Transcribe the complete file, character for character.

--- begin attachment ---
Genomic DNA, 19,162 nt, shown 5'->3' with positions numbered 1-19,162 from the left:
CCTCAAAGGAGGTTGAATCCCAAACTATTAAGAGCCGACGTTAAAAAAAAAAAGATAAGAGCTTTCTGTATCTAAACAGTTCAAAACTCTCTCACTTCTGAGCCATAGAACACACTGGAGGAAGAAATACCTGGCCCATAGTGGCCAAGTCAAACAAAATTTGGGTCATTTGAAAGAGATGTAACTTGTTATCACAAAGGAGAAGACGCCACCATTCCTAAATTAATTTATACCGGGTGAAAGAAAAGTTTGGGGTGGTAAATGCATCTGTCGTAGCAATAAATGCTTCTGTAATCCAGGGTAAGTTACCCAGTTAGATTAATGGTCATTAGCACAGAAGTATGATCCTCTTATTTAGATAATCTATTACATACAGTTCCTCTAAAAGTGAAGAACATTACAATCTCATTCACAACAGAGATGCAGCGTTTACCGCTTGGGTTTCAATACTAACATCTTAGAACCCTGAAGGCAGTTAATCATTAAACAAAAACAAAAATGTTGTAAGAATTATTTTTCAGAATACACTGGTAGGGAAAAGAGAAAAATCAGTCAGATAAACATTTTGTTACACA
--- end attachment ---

Genomic DNA, 19,162 nt, shown 5'->3' with positions numbered 1-19,162 from the left:
CCTCAAAGGAGGTTGAATCCCAAACTATTAAGAGCCGACGTTAAAAAAAAAAAGATAAGAGCTTTCTGTATCTAAACAGTTCAAAACTCTCTCACTTCTGAGCCATAGAACACACTGGAGGAAGAAATACCTGGCCCATAGTGGCCAAGTCAAACAAAATTTGGGTCATTTGAAAGAGATGTAACTTGTTATCACAAAGGAGAAGACGCCACCATTCCTAAATTAATTTATACCGGGTGAAAGAAAAGTTTGGGGTGGTAAATGCATCTGTCGTAGCAATAAATGCTTCTGTAATCCAGGGTAAGTTACCCAGTTAGATTAATGGTCATTAGCACAGAAGTATGATCCTCTTATTTAGATAATCTATTACATACAGTTCCTCTAAAAGTGAAGAACATTACAATCTCATTCACAACAGAGATGCAGCGTTTACCGCTTGGGTTTCAATACTAACATCTTAGAACCCTGAAGGCAGTTAATCATTAAACAAAAACAAAAATGTTGTAAGAATTATTTTTCAGAATACACTGGTAGGGAAAAGAGAAAAATCAGTCAGATAAACATTTTGTTACACA